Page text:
The musical life of bassist Jack Bruce existed between the worlds of jazz and rock
The legendary Cream and Lifetime bassist passed away on October 25, 2014.
After British psych-rock juggernaut Cream broke up at the end of 1968, its members wasted little time throwing themselves into new situations. In ’69, guitarist Eric Clapton strummed for Plastic Ono Band and teamed with Trafficker Steve Winwood to form Blind Faith. Drummer Ginger Baker leapt with Blind Faith, too, but soon split for Nigeria to percuss with Fela. Most adventurous, though, was bassist Jack Bruce’s turn as low-end theorist for drummer Tony Williams’s Lifetime, the rough and rugged electric jazz group that emerged concurrent to Miles’s In a Silent Way crew. Predating fusion powerhouses like Weather Report, Return to Forever, Mahavishnu Orchestra, and the Headhunters, Lifetime helped open the door to the fierce, futuristic world of plugged-in jazz in the ’70s. And Bruce had his hand on the knob.
Bruce first heard Williams on reedist Eric Dolphy’s 1964 masterpiece Out to Lunch!, an album the bassist considers to have “changed a lot of things.” Though only eighteen years old when he recorded on Out to Lunch!, Williams already had a crisp, fiery style in place.
“He turned it all around,” says Bruce on Williams’s drumming. “He wouldn’t necessarily play the bass drum part on the bass drum. He might do the snare drum part on the bass drum. He didn’t do the conventional thing. Although he’s still part of the tradition.”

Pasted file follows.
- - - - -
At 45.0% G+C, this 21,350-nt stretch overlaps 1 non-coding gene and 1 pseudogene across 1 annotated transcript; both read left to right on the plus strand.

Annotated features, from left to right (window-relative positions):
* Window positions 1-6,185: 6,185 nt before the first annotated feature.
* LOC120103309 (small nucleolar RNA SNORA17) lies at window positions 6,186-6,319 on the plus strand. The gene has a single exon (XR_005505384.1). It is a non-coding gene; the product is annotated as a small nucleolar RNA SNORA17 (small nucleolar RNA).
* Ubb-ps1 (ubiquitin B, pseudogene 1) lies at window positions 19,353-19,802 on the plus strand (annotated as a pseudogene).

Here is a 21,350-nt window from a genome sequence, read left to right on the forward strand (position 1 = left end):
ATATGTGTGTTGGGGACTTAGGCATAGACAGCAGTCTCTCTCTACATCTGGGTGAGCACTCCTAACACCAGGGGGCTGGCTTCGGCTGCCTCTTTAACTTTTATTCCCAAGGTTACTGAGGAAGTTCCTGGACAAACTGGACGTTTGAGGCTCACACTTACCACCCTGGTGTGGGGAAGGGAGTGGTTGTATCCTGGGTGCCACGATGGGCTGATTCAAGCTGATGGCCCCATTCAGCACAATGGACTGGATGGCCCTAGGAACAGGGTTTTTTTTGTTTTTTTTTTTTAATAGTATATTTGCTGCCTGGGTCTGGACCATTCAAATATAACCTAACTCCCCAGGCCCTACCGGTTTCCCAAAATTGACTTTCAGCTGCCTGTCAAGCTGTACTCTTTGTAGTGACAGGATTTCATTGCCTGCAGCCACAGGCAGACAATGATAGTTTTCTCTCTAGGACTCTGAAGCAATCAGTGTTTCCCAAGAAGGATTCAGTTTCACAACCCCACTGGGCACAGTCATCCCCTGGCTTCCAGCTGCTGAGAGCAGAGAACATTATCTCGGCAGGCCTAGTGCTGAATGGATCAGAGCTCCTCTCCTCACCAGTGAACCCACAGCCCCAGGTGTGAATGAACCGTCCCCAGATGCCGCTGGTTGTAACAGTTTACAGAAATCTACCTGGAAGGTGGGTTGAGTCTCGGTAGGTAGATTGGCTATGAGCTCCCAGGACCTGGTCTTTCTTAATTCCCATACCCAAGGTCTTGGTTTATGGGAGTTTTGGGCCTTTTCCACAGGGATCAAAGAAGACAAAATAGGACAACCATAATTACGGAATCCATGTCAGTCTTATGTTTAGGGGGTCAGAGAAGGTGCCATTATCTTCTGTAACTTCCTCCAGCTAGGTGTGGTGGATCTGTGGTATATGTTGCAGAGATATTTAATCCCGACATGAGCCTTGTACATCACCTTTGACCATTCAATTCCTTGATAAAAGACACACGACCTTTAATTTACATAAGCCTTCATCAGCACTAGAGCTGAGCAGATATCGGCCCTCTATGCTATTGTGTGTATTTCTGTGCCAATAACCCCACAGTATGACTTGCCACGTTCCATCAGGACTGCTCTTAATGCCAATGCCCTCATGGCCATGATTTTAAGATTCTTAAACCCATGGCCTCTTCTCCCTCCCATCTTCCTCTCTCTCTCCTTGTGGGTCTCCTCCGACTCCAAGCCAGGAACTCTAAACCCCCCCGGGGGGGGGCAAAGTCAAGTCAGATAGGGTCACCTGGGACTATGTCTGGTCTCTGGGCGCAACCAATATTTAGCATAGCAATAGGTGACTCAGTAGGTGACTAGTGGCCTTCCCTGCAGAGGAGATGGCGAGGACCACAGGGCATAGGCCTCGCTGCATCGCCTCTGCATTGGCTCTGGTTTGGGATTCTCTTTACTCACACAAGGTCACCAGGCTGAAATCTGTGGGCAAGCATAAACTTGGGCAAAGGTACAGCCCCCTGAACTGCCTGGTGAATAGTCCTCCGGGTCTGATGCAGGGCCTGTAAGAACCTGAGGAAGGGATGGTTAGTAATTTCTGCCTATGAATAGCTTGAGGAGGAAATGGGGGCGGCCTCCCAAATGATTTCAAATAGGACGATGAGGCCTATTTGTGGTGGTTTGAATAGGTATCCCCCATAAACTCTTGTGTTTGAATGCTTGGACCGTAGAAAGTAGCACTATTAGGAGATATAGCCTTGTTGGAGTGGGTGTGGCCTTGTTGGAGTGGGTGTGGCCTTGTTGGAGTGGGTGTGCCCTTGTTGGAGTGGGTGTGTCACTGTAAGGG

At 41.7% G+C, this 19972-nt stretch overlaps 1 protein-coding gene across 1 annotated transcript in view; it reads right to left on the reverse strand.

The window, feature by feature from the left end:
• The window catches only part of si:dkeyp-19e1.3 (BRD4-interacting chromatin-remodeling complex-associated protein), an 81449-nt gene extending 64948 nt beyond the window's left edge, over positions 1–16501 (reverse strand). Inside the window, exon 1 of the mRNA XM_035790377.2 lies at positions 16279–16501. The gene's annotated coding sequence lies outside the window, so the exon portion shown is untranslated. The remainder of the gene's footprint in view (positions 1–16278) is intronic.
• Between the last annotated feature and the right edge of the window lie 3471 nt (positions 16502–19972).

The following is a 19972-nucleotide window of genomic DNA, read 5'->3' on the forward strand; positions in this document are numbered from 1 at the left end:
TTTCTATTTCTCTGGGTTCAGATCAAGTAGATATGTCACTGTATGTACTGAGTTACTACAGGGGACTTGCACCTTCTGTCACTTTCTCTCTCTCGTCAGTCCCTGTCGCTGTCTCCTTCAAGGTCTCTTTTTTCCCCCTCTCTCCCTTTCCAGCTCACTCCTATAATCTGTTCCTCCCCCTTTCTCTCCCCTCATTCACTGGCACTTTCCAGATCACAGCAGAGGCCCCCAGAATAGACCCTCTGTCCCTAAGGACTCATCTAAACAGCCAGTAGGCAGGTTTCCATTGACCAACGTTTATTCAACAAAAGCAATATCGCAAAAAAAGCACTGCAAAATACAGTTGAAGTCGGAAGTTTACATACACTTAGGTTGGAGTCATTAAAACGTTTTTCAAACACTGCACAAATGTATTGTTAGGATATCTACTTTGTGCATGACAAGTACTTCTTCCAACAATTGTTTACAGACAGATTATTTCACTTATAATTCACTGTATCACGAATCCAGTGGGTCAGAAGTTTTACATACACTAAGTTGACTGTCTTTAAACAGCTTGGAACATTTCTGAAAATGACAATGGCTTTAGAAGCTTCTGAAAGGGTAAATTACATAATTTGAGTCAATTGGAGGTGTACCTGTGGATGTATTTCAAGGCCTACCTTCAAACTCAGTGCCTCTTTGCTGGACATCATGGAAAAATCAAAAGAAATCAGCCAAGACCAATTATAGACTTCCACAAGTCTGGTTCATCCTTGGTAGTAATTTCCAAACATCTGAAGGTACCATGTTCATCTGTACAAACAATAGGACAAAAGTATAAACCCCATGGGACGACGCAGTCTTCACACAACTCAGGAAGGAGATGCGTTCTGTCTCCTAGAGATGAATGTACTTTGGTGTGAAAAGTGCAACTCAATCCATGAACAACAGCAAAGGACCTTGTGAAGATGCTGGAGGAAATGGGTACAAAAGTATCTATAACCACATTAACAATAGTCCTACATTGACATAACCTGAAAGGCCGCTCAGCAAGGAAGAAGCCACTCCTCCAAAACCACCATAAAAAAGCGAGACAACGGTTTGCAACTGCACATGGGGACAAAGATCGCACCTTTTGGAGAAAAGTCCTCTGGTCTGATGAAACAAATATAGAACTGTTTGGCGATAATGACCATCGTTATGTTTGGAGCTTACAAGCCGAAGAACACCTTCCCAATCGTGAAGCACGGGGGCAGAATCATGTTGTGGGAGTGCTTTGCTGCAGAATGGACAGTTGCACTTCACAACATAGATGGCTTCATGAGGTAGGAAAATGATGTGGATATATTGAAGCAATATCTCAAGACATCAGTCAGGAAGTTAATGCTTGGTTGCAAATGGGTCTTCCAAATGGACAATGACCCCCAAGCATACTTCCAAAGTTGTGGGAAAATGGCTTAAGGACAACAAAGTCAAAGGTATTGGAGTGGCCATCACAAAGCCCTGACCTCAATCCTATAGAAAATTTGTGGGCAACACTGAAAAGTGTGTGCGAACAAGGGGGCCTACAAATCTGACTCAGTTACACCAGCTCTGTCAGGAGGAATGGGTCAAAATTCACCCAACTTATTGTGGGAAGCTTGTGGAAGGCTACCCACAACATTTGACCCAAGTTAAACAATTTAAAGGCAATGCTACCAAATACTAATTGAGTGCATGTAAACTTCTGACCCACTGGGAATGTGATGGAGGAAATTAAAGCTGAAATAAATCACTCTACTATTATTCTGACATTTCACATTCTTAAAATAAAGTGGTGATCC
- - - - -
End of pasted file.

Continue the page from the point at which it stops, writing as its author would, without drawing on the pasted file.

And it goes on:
In January 1970, Bruce finally came face-to-face with the man behind the kit. At the Fillmore East with Jack Bruce and Friends—a quartet that featured guitarist Larry Coryell, organist Mike Mandel, and Hendrix drummer Mitch Mitchell—Bruce encountered not only a number of his American musician friends, but Williams, who brought with him an offer Bruce couldn’t refuse.
“I was playing the Fillmore East with my own band—my first band of my own,” remembers Bruce. “And Tony came down with John McLaughlin. Jimi Hendrix was there. Quite a night. Carla Bley [was there]. And I got introduced to Tony by John. And Tony said, ‘Do you wanna join my band?’ So I said, ‘Sure! Why not?’ ”
Bruce joined the original Lifetime lineup—organist Larry Young, guitarist John McLaughlin, and Williams on drums and vocals—in April 1970, about a month after his American tour with Jack Bruce and Friends terminated at the Fillmore West in San Francisco. The transition was easy; Bruce had followed Williams’s career, and McLaughlin and Bruce had been collaborating since 1963, when both men were in the employ of organist Graham Bond.